Kansas Senate passes bill to have firearms training in schools

Capitol Bureau

TOPEKA, Kan. (KSNT) – The Kansas Senate voted to pass a bill Thursday morning that aims to help Kansas kids know what to do when encountering a gun.

Thirty one were in favor of the bill while seven voted against.

The bill now goes back to the House for approval before heading to the governor’s desk to be signed.

The bill would require the Kansas State Board of Education to create curriculum guidelines for a gun safety education program. Local school boards would have the option to teach it in their district.

It could start as early as kindergarten and would be based on the National Rifle Association’s Eddie Eagle GunSafe program. Older students could be offered the training, or the Kansas Department of Wildlife, Parks, and Tourism’s hunter education program.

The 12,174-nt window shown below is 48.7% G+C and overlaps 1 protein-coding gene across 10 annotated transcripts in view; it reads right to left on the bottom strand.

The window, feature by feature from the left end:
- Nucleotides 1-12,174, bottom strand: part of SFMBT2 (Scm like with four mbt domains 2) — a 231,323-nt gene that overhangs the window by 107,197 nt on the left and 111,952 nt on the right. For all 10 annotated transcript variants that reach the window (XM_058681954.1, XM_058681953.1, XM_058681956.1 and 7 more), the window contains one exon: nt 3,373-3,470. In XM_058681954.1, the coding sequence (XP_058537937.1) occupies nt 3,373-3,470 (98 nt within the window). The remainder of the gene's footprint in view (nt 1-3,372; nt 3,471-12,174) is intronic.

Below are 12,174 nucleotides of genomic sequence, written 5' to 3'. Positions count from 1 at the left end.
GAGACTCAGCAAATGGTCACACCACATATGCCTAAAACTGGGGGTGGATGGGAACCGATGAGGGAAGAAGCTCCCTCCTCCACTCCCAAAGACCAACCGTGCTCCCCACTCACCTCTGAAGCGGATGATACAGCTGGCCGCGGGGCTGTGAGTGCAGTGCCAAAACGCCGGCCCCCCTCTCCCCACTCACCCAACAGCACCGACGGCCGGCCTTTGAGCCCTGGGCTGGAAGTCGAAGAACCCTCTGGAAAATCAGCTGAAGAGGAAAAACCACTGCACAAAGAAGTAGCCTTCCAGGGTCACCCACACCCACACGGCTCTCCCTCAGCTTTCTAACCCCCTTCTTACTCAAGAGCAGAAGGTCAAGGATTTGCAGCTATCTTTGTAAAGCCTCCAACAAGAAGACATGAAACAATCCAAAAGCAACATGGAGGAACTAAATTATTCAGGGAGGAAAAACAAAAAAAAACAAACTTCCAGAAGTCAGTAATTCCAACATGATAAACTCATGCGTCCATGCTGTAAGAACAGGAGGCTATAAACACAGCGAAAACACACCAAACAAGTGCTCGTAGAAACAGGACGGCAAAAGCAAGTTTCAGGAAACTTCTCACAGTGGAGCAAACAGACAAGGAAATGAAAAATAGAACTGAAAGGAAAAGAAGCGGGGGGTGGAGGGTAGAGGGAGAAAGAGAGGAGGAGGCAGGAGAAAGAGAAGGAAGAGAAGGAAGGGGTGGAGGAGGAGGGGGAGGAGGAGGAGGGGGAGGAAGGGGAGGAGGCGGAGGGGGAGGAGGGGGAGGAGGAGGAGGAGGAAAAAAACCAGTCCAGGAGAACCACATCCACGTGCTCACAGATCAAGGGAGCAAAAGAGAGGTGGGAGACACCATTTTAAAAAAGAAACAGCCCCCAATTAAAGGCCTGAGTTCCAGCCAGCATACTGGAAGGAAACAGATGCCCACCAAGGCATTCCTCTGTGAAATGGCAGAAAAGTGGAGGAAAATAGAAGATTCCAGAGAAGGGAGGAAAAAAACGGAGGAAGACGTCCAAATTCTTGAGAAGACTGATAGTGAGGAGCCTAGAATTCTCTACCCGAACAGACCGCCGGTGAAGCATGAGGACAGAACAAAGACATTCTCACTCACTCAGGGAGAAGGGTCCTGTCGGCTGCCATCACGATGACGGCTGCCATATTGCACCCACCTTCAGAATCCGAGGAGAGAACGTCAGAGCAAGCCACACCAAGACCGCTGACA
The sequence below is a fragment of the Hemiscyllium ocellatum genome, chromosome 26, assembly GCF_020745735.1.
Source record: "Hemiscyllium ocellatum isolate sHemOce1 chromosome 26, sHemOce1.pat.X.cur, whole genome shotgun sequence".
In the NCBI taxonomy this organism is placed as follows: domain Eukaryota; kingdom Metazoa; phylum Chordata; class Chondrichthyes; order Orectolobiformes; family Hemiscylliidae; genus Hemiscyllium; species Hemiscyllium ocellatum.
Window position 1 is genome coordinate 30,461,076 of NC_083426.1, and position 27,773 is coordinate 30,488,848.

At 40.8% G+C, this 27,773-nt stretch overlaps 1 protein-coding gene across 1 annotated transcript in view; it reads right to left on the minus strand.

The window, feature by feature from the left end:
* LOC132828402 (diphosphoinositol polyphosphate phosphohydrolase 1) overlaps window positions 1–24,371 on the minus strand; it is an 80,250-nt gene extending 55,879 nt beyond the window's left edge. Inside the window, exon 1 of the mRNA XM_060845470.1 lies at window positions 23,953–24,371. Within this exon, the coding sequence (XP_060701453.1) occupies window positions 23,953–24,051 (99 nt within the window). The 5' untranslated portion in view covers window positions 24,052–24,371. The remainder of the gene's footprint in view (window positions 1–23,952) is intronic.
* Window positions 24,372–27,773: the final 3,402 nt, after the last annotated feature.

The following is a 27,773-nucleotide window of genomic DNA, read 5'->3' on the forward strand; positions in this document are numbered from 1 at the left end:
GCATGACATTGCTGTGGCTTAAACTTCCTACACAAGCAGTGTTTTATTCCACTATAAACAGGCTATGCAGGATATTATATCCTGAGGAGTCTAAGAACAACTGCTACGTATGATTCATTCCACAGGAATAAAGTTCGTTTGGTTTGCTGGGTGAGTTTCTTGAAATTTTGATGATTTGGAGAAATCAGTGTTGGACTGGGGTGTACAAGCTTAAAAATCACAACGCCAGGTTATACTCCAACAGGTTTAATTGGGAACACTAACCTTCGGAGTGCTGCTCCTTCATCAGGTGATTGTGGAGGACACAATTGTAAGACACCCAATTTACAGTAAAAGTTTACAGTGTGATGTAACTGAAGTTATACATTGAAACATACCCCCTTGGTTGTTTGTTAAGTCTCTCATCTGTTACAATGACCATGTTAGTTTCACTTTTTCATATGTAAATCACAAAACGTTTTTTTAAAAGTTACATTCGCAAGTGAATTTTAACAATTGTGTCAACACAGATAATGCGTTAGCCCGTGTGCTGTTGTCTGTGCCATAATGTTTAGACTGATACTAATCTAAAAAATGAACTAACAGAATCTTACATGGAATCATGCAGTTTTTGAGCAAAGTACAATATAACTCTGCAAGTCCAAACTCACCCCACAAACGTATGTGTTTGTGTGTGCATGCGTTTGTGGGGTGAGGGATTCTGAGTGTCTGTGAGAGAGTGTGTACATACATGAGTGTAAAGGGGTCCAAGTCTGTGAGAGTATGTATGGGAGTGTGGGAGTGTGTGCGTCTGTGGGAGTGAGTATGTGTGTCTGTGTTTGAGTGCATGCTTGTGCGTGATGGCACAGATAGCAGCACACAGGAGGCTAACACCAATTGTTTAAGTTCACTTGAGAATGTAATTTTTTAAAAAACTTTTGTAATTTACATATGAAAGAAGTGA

Supporters said many kids are used to seeing guns, so they should know what is okay to help prevent accidents.

“If you see a gun, walk away, go tell an adult, let them know, so you’re not handling the gun,” said Sen. Richard Hilderbrand, R-Galena. “I think that’s very important to teach young.”

However, some opponents say education alone won’t stop tragedy.

“We can come together on common-sense measures like gun locks, and I think that would prevent tragedies much more than just an education,” said Sen. Dinah Sykes, D-Lenexa.

To learn more about the bill, click here.

The Senate discussed the measure Wednesday evening. Click here to watch the Senate’s discussion on the bill at the Kansas Statehouse.

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